Knowledge, funding and action needed to keep antimicrobials working


Antimicrobial resistance (AMR) is widespread in the WHO European Region. Each year, more than 670,000 infections occur in the countries of the European Union / European Economic Area (EU / EEA) due to bacteria resistant to antibiotics, and around 33,000 people die as a direct consequence of these infections.

For non-EU countries and the easternmost part of the WHO European Region, this number may be even higher, but there is insufficient data to provide a clear picture of the situation.

In EU / EEA countries, the health burden of AMR is comparable to that of influenza, tuberculosis and HIV / AIDS combined, according to estimates by the European Center for Disease Prevention and Control (ECDC) .

Urgent action is therefore required from individuals, physicians and governments to ensure that common diseases remain treatable.

“COVID-19 has hit us hard. But while battling a health emergency, we cannot lower our guard in tackling other health threats. Six years ago, AMR was declared one of the main threats to human health and the WHO Global Plan of Action on Antimicrobial Resistance was developed. But awareness and a sense of urgency are still lacking among politicians and in countries around the world, ”said Dr Hans Henri P. Kluge, WHO Regional Director for Europe.

“Despite the focus on the ongoing pandemic, we must continue our efforts to further reduce unnecessary use of antibiotics,” said Andrea Ammon, Director of ECDC. “We also need to improve infection prevention and control practices in hospitals and other health care facilities to dramatically reduce the spread of antimicrobial resistant bacteria. “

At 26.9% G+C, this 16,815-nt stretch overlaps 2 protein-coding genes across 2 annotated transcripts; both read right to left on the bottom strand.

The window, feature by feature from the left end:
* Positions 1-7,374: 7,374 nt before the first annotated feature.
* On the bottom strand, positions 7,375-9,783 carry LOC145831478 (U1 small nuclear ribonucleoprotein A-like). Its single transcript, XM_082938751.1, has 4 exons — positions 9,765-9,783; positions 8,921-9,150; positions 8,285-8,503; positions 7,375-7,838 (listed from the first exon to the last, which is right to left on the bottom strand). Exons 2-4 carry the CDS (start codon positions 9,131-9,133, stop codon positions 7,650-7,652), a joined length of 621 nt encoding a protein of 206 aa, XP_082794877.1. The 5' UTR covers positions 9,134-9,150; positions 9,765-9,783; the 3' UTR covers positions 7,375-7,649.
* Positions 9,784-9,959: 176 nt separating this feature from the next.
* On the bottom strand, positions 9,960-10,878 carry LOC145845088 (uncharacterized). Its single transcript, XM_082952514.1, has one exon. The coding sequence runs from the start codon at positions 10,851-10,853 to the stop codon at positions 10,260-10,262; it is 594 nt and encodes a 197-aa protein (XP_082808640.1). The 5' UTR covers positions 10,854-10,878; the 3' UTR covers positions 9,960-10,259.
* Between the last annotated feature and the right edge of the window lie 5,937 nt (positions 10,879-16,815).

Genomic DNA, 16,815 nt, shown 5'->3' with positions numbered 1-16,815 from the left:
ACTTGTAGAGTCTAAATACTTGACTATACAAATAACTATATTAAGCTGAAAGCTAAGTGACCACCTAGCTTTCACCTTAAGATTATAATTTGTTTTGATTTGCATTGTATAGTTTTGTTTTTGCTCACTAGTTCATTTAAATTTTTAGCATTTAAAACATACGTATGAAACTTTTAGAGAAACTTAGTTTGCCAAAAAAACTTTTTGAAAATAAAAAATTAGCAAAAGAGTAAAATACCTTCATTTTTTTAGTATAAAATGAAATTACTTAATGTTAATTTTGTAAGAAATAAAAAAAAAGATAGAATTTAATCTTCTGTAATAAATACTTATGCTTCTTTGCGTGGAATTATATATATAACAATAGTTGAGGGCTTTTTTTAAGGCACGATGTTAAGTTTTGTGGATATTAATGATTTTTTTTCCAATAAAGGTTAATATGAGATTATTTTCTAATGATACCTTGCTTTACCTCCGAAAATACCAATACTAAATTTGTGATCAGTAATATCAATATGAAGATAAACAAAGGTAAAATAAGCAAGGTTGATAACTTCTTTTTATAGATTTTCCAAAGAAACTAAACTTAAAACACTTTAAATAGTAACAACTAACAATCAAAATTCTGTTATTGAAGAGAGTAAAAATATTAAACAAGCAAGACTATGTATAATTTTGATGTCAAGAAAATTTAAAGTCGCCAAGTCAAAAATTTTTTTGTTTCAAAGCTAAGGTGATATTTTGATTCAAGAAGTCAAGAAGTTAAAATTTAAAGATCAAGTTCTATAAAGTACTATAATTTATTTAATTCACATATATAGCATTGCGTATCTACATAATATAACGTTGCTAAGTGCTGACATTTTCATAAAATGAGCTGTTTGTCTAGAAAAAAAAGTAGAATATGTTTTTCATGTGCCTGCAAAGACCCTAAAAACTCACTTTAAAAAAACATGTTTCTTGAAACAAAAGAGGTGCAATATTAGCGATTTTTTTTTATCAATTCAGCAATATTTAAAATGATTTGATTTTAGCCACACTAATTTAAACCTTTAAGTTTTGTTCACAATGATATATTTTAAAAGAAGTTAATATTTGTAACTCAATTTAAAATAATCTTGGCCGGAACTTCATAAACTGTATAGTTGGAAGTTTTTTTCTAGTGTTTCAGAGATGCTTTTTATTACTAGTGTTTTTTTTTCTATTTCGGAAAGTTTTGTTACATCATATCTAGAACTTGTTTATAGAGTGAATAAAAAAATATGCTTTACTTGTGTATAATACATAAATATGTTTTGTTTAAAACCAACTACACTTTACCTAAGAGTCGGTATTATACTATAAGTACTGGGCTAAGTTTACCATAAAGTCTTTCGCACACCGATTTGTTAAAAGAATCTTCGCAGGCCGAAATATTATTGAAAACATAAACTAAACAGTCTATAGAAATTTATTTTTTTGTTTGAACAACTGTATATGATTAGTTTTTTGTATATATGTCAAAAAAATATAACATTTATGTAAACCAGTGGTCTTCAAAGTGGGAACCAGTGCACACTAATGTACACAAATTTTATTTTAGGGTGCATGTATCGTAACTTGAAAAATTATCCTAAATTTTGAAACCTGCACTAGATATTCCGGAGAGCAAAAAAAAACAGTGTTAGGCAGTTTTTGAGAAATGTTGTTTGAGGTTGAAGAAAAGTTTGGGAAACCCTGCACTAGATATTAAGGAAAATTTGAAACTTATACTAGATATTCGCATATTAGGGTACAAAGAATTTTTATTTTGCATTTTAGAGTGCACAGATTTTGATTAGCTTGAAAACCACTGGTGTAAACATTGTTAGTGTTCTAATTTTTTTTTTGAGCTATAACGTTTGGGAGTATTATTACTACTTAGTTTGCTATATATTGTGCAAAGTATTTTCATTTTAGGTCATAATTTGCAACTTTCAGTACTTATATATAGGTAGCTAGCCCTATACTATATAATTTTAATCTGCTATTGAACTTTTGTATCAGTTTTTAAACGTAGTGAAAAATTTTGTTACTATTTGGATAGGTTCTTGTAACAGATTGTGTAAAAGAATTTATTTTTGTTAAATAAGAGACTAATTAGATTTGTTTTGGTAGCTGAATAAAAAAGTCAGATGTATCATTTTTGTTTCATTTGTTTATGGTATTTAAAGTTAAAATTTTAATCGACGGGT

Planning improved but implementation hampered by lack of data and funds

Most Member States in the WHO European Region have recognized the need for action and have stepped up their efforts to combat AMR; 85% of countries in the Region have developed national action plans on antimicrobial resistance – 5 years ago, this figure was 50%.

However, plans alone are not enough, the challenge ahead is to ensure full implementation and adequate funding for action plans. As many as 20% of countries report having no capacity to generate antimicrobial resistance surveillance data or only collect antimicrobial resistance data at the local level and without a standardized or harmonized approach. Without this data, it is difficult to know the extent of the problem and find appropriate solutions.

Advocating for the wise use of antimicrobials

Global Antimicrobial Awareness Week is celebrated annually from November 18-24 with the aim of raising awareness of the threat of AMR and encouraging best practices to combat its spread.

On the occasion of Global Antimicrobial Awareness Week, we take a look at some of the efforts countries in the Region are making to fight AMR.

  • In Armenia, the development of clinical guidelines for primary health care physicians has increased the likelihood that antimicrobials will be used correctly.
  • In Italy, a “One Health” approach is used to combat AMR, combining human health and animal health under its Ministry of Health.
  • In Ukraine, a digital marketing campaign is raising awareness among target groups about the appropriate use of antibiotics, prompting them to see a doctor first about antibiotics, instead of self-diagnosing.


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